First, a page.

Whole life insurance: Is it worth it?
In periods of financial uncertainty and market volatility, people may be attracted to the protection of whole life insurance: It’s the simplest form of permanent life insurance protection. It has guaranteed death benefit and a cash value that grows at a guaranteed rate1,2. And it’s a lifelong financial asset that can help get you through difficult times – and help make the most of the good times. That’s why there was an upsurge in interest following the 2008 recession – and why more people are interested now. Is whole life insurance worth it? Only you can make that decision, but this article can help by clarifying three things:
- What kind of protection and financial benefits do you want?
- How does whole life insurance compare to other insurance options?
- Is whole life insurance an asset you should consider?
Decide what kind of protection and benefits you want
Life insurance can be one of the most powerful financial tools available to the average person: In addition to providing critical financial support to your family if you pass away, it can also be a source of supplemental retirement funds, part of a tax strategy, a collateral asset, a business continuity resource, an estate planning tool, and more3,4. It all depends on what you need from a policy – and the type of policy you get.
What is a whole life insurance policy? It’s the simplest form of permanent life insurance, so named because it provides coverage that lasts a lifetime. However, it’s not the most widely purchased type of coverage. Most policies are term life insurance that lasts for a specific (and limited) period of time – typically between 10 and 30 years. Unlike term, whole life policies include a cash value component: A portion of your premium dollars can increase over time on a tax-deferred basis.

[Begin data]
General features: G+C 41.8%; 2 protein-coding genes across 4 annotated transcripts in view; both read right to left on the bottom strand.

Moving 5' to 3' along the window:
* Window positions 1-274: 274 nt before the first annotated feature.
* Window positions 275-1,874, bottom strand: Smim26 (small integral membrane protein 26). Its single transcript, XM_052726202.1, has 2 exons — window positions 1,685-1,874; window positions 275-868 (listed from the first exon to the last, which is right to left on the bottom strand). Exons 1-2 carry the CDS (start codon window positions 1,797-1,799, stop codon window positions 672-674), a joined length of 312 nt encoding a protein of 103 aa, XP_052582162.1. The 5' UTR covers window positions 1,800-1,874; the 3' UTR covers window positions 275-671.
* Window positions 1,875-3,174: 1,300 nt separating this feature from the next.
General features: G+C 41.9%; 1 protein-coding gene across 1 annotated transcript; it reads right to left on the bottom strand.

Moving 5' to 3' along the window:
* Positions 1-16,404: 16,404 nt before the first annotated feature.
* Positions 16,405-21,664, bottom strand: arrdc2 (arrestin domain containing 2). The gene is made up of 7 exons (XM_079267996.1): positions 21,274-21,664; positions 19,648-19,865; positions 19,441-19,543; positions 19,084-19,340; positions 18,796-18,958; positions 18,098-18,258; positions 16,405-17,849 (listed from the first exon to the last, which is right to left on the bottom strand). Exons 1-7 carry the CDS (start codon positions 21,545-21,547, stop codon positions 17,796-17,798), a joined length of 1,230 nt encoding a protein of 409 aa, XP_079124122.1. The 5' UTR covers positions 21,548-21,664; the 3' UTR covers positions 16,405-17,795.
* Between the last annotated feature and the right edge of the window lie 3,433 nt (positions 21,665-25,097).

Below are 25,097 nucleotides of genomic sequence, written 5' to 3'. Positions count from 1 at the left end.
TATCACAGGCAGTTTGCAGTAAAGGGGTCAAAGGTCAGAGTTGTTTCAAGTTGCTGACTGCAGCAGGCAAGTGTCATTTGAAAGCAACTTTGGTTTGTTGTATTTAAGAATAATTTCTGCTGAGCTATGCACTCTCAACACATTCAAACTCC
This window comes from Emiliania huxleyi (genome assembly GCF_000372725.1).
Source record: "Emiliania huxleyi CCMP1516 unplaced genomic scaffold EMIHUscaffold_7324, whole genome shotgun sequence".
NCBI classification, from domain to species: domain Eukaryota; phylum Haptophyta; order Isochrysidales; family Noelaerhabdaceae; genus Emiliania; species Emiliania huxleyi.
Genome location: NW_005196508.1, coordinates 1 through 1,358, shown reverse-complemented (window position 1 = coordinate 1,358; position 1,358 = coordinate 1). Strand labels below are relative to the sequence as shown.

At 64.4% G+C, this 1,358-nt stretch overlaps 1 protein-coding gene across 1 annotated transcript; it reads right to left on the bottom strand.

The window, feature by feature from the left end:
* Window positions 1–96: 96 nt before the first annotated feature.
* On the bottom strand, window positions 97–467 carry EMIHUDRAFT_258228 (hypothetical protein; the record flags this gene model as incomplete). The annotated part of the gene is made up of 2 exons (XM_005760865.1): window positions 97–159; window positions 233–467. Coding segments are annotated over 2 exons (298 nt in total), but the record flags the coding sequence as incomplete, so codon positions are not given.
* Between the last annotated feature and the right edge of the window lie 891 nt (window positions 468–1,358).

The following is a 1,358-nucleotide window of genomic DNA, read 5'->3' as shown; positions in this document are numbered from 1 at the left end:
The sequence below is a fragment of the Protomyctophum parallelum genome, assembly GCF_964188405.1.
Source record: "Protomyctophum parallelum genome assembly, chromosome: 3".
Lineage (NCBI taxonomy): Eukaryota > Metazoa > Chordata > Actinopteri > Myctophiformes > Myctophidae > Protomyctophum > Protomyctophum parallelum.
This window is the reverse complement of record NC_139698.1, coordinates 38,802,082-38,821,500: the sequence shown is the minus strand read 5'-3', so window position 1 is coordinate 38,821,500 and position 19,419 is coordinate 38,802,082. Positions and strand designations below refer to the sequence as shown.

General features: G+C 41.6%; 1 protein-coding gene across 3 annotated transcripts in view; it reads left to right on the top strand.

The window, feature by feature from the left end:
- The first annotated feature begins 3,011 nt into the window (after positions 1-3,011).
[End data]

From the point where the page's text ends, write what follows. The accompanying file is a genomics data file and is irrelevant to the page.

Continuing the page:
Unlike other forms of permanent life insurance, whole life policies offer three important guarantees:
- The premium is guaranteed to remain the same for life
- The death benefit is guaranteed
- The cash value grows at a guaranteed rate
A policy’s cash value can provide a number of benefits that you can use while you’re still alive. It takes a few years to grow into a useful amount, but once that happens, you can borrow money against it, use it to pay your premiums, or even surrender it for money to live on in retirement.
Whole life and other types of permanent coverage (such as universal life) provide a number of financial advantages compared to term life, but those benefits – and the certainty of a payout – come at a price: permanent policies can cost substantially more than a term policy with the same level of coverage. Is it worth the money? Before deciding, consider:
Do you want permanent protection or temporary protection?
The biggest drawback to a term life insurance policy is the fact that it only lasts for a limited period of time – typically between 10 and 30 years. While you can get another term policy after the current one expires, you’ll be older and the cost may be substantially higher. Also, once you reach a certain age – or if you are diagnosed with a health condition – the cost of a new term policy could become prohibitive. If you want lifelong protection, you may need to consider permanent life insurance.
Are you only looking for a death benefit?
The death benefit – the amount of money paid to beneficiaries when the policyholder dies – is the most important part of any life insurance policy. But for some people, it’s the only thing they want from life insurance. They’re not looking for cash value or the other advantages life insurance can provide. Term life insurance may be the best choice for these people because it is a “pure” insurance product that provides the highest death benefit per premium dollar – as long as they are willing to have temporary coverage.
Are you looking for a stable asset that increases at a guaranteed rate?
A whole life policy has cash value that grows tax-deferred at a specific guaranteed rate every year.
How do you feel about paying premiums and potentially never realizing a payout?
While term life insurance can help provide assurance your loved ones will have the money they need if you die, many people have an objection to buying it: they don’t like the idea of paying premiums for 10, 20, or even 30 years when there is a chance there will be no payout or financial benefit at the end. If you want a policy that builds in value, you may want to consider a permanent life insurance policy.
Do you have business, estate planning, or other special needs?